for release April 20, 2001
by Melodie Davis
Brother, Sister, Can You Spare Some Time?
Barbara was a shy wisp of a girl: blond with huge blue eyes that quickly mirrored whether she was upset or excited. At first it was difficult to get more than a yes or no out of her, no matter what my question was. Gary, on the other hand, was talkative, adventurous, and brought his dachshund dog out for lively play with my husband's half-golden retriever. We started out as Big Brother and Big Sister to Barbara and Gary with pretty selfish reasons: wanting to see what the other partner looked like in a parenting role. We were married, in our early twenties, and thought we wanted to be parents some day. But we weren't quite ready to make the big step.
Well, it did turn out to be a good experience in parenting by proxy. It was also a good way to meet others in our community and be more in touch with the needs and daily crises of single parent families who were struggling with low incomes.
Barbara gave me a reason to go to playgrounds and toy stores and reconnect with my childhood. We baked together, sewed, shopped, went to an occasional movie, roller skating, and of course participated in the various parties planned by the Big Brothers and Big Sisters organization. Slowly, we became cautious friends.
Stuart and Gary became fast, casual friends. Stuart was especially pleased when Gary's grandmother reported that Gary's grades had come up since he had started doing things with Stuart. I just now realized what a good job Big Brothers Big Sisters did in matching both of us: our "littles" were a lot like our own personalities.
This month Big Brothers Big Sisters is celebrating 25 years since its founding in our community. I recall that some people from our church joined with others to set up the local program. Some of the persons on the task force had worked for a number of years in prison ministry and realized they were trying to help young people "fix" their lives after they had already gotten into trouble. The task force wanted to help kids from getting into trouble, and said, why not help form a Big Brother Big Sister chapter to aid in that long term educational/mentoring effort?
Big Brothers was first founded in the U.S. in 1904. (There's a separate program in Canada.) Big Brothers and Big Sisters merged in 1977, the year my husband and I joined the program. Children from mostly single-parent families are matched with an adult to spend time together usually three to four times a month.
Locally, there are many different programs in Big Brothers Big Sisters besides the core program described above. A school mentoring program allows volunteers to spend time tutoring children during the school day. There is a Hands Up mentoring program in connection with the Boys and Girls Club where volunteers spend time working at academics and recreational activities at the Boys and Girls Club Center.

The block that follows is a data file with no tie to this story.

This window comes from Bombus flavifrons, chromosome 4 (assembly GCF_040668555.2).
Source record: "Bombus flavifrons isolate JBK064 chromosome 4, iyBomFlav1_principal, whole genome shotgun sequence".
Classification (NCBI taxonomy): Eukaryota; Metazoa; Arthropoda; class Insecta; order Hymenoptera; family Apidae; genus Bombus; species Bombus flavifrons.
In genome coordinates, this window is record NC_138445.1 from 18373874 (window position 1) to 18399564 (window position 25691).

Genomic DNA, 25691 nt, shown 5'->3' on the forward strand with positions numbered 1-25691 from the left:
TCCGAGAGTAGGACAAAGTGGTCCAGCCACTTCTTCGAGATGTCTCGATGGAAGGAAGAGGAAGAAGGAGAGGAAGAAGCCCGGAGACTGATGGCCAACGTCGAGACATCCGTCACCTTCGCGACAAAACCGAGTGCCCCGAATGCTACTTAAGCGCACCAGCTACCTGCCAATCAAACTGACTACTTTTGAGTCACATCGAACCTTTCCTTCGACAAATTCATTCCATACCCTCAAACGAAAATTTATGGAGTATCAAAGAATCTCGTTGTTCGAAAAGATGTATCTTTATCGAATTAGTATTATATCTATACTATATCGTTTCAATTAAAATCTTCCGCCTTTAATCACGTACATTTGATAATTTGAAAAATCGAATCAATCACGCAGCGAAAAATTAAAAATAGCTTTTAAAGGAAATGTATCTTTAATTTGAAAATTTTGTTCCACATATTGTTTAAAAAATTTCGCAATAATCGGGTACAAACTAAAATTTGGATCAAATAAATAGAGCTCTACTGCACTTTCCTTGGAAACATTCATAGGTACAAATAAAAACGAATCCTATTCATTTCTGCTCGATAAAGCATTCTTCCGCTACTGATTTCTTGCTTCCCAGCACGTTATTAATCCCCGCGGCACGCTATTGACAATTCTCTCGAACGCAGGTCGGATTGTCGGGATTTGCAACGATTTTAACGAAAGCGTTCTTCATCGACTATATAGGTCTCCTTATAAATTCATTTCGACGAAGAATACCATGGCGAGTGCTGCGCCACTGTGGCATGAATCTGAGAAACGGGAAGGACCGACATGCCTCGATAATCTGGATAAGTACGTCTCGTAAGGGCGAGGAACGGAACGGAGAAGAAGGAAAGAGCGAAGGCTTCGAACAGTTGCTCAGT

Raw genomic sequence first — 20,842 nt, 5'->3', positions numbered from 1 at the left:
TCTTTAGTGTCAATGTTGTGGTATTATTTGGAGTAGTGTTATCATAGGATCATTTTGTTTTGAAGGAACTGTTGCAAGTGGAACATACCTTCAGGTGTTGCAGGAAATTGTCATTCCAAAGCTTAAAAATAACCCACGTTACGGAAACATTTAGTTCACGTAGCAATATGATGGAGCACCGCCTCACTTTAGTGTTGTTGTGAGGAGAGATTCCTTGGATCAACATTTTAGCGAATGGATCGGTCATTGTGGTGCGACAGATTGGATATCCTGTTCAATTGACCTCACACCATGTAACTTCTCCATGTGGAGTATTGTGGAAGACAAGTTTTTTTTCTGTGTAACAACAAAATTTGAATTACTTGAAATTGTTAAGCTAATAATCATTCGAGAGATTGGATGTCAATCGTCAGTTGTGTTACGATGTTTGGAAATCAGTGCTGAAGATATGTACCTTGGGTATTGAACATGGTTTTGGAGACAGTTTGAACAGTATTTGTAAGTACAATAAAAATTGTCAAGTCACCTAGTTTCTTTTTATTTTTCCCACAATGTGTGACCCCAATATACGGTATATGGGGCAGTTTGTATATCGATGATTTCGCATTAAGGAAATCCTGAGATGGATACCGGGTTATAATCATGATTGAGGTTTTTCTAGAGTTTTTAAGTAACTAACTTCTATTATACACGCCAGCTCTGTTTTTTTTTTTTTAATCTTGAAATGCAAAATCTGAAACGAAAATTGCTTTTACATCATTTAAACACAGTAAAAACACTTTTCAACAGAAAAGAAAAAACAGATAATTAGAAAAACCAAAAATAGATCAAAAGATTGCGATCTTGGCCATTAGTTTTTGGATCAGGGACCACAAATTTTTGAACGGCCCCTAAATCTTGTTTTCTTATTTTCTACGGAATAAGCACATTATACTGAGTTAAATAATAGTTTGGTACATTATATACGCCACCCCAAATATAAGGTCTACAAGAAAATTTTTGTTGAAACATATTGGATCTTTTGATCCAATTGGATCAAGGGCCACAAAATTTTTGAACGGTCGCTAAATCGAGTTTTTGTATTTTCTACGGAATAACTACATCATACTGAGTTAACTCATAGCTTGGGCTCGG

The kind of thing Gary's grandmother noticed after his match with Stuart is a frequent phenomenon of the programs: for students matched in the Hands Up program, 75 percent increased their math and reading levels, 82 percent increased their spelling level, and 91 percent improved behavior.
A Big Brother Big Sister match is very carefully screened, administered and supported by rigorous standards and trained staff. They look for matches that are not only safe and suited to the child's needs, but also harmonious and built to last. The last thing that most children in these situations need is a relationship that doesn't work out, so the social workers who oversee the matches work very hard to avoid these kinds of problems.
One local success story is Jolene Wean, who was ten years old when she was first matched with a Big Sister.She has became one of the best fundraisers for the Big Brother Big Sister annual Bowl for Kids' Sake fundraiser. Last year at the age of 16 she raised more than $1,600 in cash to win the grand prize of $1,000 which went into her college fund.
When we started expecting our first child, we felt it was time to get out of the program in order to parent our own children. But when I no longer hear the pitter patter of feet around our house anymore, I would consider mentoring in one form or another again. Can you spare some time?
Do you have any stories of mentoring to share? Send to: Melodie Davis, Another Way c/o Name\Address of YOUR newspaper; or e-mail: Melodie@mennomedia.org.
You can also visit Another Way on the Web at www.thirdway.com.
Melodie Davis is the author of seven books and has written her column since 1987. She taught feature writing and has won awards from a number of organizations including the National Federation of Press Women, Virginia Press Women and the American Advertising Association. She and her husband have three growing daughters.
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